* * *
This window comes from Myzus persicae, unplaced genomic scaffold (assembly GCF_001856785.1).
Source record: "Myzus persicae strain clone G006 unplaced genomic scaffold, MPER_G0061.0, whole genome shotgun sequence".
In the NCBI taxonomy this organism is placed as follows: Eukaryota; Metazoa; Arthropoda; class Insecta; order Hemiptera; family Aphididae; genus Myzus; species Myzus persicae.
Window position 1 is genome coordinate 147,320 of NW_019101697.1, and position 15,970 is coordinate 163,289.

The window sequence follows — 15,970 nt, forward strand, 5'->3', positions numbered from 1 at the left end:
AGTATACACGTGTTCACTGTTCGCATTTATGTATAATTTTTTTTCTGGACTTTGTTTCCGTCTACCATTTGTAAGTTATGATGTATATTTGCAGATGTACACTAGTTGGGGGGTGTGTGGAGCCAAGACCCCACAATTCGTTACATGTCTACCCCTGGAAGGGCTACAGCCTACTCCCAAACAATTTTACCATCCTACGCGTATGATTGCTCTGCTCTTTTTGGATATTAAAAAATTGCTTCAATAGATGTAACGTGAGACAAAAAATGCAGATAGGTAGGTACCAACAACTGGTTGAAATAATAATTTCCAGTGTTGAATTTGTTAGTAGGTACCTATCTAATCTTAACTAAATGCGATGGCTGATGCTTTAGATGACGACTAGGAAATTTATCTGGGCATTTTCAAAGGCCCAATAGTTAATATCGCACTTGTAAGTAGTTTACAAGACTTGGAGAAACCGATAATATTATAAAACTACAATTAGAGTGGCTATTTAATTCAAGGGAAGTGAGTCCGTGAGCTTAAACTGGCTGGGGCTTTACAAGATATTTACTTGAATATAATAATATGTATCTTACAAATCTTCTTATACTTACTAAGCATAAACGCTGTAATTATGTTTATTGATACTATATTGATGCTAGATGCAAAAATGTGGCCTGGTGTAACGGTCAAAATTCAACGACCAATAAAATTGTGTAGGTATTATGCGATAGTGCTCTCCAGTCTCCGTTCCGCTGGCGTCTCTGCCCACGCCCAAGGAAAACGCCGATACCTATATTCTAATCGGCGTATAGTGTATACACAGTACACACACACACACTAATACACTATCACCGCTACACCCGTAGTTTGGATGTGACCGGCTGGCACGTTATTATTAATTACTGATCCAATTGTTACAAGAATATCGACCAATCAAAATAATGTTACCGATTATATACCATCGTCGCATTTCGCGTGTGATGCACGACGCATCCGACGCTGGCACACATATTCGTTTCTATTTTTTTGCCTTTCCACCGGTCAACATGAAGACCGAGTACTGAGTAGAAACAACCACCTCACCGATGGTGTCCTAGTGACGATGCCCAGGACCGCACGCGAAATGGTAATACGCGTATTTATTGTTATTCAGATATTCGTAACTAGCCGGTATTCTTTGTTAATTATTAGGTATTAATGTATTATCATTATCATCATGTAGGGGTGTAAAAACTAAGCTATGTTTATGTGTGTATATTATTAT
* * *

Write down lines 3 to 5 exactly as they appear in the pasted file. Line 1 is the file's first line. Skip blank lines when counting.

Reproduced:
In the NCBI taxonomy this organism is placed as follows: Eukaryota; Metazoa; Arthropoda; class Insecta; order Hemiptera; family Aphididae; genus Myzus; species Myzus persicae.
Window position 1 is genome coordinate 147,320 of NW_019101697.1, and position 15,970 is coordinate 163,289.

The window sequence follows — 15,970 nt, forward strand, 5'->3', positions numbered from 1 at the left end: